Southern states, with lower business costs and a ready workforce, as well as a critical mass of suppliers, still rule in terms of foreign automotive investment.
“There’s a lot of uncertainty in the automotive industry right now,” says Kim Hill, assistant director, Economics and Business Group, Center for Automotive Research.
“Trying to predict what the folks in DC are thinking as far as mandating energy efficiency and alternative fuels and the like is difficult. So industry executives are even more up in the air than usual on these issues. They’re waiting for a cue—from the consumers—to see if they’re going to continue to buy cars and what kind of cars they are going to buy, and also a cue from Washington to see if there’s something that’s going to be mandated to them other than just some fuel efficiencies or benchmark mileage numbers.”
But most experts agree that the U.S. automotive industry is not going to go away, and uncertainty is often just another word for opportunity. After all, in the midst of all of this volatility, General Motors Corp. recently announced it will be opening a new factory in Michigan to make battery packs for its new Chevrolet Volt, betting part of its $17.4 billion in emergency loans from the U.S. and Canadian governments on electric cars as part of revitalizing its business. In partnership with Compact Power, a division of LG Chem Ltd., a South Korean-based manufacturer, the plant will be building lithium-ion battery packs. It will be the first such facility operated in the U.S. by a major automaker. GM also unveiled a new concept car, the Cadillac Converj, which will use the Voltec system, the same electric propulsion technology used by the Chevrolet Volt.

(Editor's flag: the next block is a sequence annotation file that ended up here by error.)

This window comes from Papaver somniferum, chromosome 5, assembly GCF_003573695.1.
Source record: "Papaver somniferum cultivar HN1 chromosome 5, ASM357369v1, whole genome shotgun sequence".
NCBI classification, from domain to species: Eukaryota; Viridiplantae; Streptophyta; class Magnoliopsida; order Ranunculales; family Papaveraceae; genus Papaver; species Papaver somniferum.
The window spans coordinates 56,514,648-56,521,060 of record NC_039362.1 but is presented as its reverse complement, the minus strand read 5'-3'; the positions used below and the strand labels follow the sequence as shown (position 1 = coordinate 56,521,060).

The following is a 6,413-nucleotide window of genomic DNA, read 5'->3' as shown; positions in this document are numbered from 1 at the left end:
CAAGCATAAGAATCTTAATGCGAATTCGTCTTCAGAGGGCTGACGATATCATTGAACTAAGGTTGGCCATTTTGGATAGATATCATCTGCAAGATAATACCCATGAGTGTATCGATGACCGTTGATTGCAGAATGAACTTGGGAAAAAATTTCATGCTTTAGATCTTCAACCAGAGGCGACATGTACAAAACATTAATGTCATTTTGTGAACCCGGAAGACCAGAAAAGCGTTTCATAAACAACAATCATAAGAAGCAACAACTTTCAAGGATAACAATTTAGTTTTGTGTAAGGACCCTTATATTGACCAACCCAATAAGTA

These and other new technologies were unveiled at the North American International Auto Show in Detroit in January.
“It’s all about eco-friendly, green-friendly cars right now—hybrids, all-electric cars, some hydrogen cars—it’s all about energy efficient and safer cars,” says Bob McKenna, president and CEO, Motor & Equipment Manufacturers Association. So while the economic slide is heavily affecting the automotive industry, there still are areas with room for growth.
“Hybrid power trains are more and more prevalent, and the key component to that is the battery, but also there’s a lot of other components that are being developed such as the parts that shift between the gas power and the electric source,” says Hill. “So manufacturing of hybrid components is a new growth area. And there’s a lot of room to make the combustion engine more fuel-efficient. I think V8s are going to go away and smaller engines will be made more powerful instead. I also think smaller cars like the Honda Fit and the use of lightweight materials like plastics and aluminum are growth areas. These materials reduce weight but still retain that real structural integrity so that they’re strong cars that don’t fold up in an accident.”
Efficiency is what it’s all about, not only with cars themselves but also with any new facilities that are being built.
“In terms of opportunities in the auto industry, even though many of the older facilities have been closed down, there are new plants being built that are more efficient and adaptable to the current ways of producing cars. Instead of making one big plant to build all the parts of one car, a plant can be built to build four or five different platforms of car,” says McKenna.
Where those facilities are going to be built also is a volatile topic, because although GM chose to build its newest facility in Michigan, long considered to be the home of the auto industry, and Honda built its facility in Indiana, the majority of new automotive plant announcements in the past decade (especially those being built by foreign manufacturers) are in the Southern states.